Sexism and the implicature of comparisons

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I recently came across the School Magazine published in my final year at a girls’ grammar school in Leeds in the early 1970s. In it was an advertisement from a well-known high street bank that encouraged girls to apply for jobs there. One of the advertised advantages of working for the bank was that the pay scales for women were the same as those for men. In the early 1970s, this step towards equality was worth advertising.

The bank in question, incidentally, had come a long way. A generation earlier, when my mother had worked there, female staff were confined to back-room tasks; they could not sit at the front desks as it was said that customers would not have confidence in them.

But to return to the advertisement. I was reminded of it last week when reading an account of sexism in the reporting of the Olympics. Broadcasters were criticised for, among other things, comparing female athletes to male ones. For example, a commentator said of a female gymnast “I think she might even go higher than the men” (  The comparisons were, it should be noted, positive – the women were described as ‘as good as’ the men, not worse. So why did the comments raise complaints?

This is a useful reminder of the essential asymmetry of comparisons. Although comparing two things – ‘A is as xxx as B’ – may appear to imply equality, it does not actually do so. Consider the following examples:

‘Birmingham has as many miles of canals as Venice.’

‘In his day, Marlowe was as famous as Shakespeare.’

It is difficult, or amusing, to imagine these the other way round: ‘Venice has as many canals as Birmingham’ or ‘Shakespeare was as famous as Marlowe’. Comparing A with B is not the same as comparing B with A. In the ‘as…as’ construction, the second named component (Venice, Shakespeare) might be called the base and the first named component (Birmingham, Marlowe) the comparator. The importance of the base is that it is known or given information. It is what everyone is expected to know. The comparator, on the other hand, is new information – it is news, and like all news it may come as a surprise.

For example, Venice having a lot of canals is well known. Indeed Venice is the acknowledged standard for cities with canals. In the same way, Shakespeare is known for being famous, and might be said to be the standard for famous playrights. On the other hand, we are surprised that Birmingham is so canal-rich (unless we live here, of course), and surprised that Marlowe was once so famous.

In other words, comparisons are never value-free. There is an asymmetry between the base and the comparator than is imposed by the comparison itself, and that is true even when the comparison ascribes equality. And asymmetry tends to carry an ideological health warning. This is particularly true when women and men are reported in the media. The BBC article states that British press accounts of the Olympics mention the partners of both male and female athletes, but for different purposes. According to Prof Kath Woodward, quoted by the BBC, the male partners of straight female athletes are credited with helping the women to succeed, whereas ‘if a female partner of a male athlete is pictured … it is only to confirm his heterosexuality’. The physique or the clothing of female athletes is discussed in the press more frequently than that of male athletes, and female athletes are sometimes referred to as ‘girls’ whereas male athletes are invariably ‘men’. Asymmetry implies inferiority and, in this context, sexism.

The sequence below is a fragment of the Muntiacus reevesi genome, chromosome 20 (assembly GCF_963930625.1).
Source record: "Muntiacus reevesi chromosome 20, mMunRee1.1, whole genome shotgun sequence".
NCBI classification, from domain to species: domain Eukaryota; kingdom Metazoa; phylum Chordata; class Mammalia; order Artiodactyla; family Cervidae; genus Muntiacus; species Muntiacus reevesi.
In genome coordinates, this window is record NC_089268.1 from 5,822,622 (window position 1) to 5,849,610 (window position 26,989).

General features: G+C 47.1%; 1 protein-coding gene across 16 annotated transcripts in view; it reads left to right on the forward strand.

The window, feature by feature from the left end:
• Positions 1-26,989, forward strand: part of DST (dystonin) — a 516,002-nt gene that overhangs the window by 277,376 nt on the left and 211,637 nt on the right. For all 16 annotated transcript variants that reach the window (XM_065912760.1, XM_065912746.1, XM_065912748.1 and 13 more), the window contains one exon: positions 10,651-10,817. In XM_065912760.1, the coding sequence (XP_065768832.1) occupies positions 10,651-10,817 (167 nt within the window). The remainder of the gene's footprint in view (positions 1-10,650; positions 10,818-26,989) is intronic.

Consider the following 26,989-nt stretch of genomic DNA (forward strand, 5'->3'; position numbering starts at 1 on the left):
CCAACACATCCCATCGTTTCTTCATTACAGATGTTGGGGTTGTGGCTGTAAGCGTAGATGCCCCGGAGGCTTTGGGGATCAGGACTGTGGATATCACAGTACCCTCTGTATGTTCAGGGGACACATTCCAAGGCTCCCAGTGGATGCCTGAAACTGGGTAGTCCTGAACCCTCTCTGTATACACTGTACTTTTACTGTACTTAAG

So it is not surprising that ‘she might even go higher than the men’ prompted such outrage. Using the comparative carries the implicatures of base and comparator. The sentence ‘she might even go higher than the men’ makes men the base, the standard of gymnastic excellence against which others are measured. It makes women the comparator, the inferior in the asymmetrical relationship.

There seems to be something about sports reporting that trips journalists up in this regard. This could be because in most events male and female compete separately, and such segregation is increasingly unusual in Western societies. It is also an area where comparisons are essential to the activity – athletes are judged by being faster, or stronger, or more skilled than their competitors. Record breaking is also part of the deal – being faster than anyone before, or throwing the hammer further, or being the first person, or man, or woman to win the most golds in the most games, and so on. These two factors – segregation and comparison – simply set the commentators up for unfortunate remarks.

1 thought on “Sexism and the implicature of comparisons”

  1. Birmingham actually has considerably more miles of canal than Venice, which is really interesting in the context of asymmetry of comparisons.

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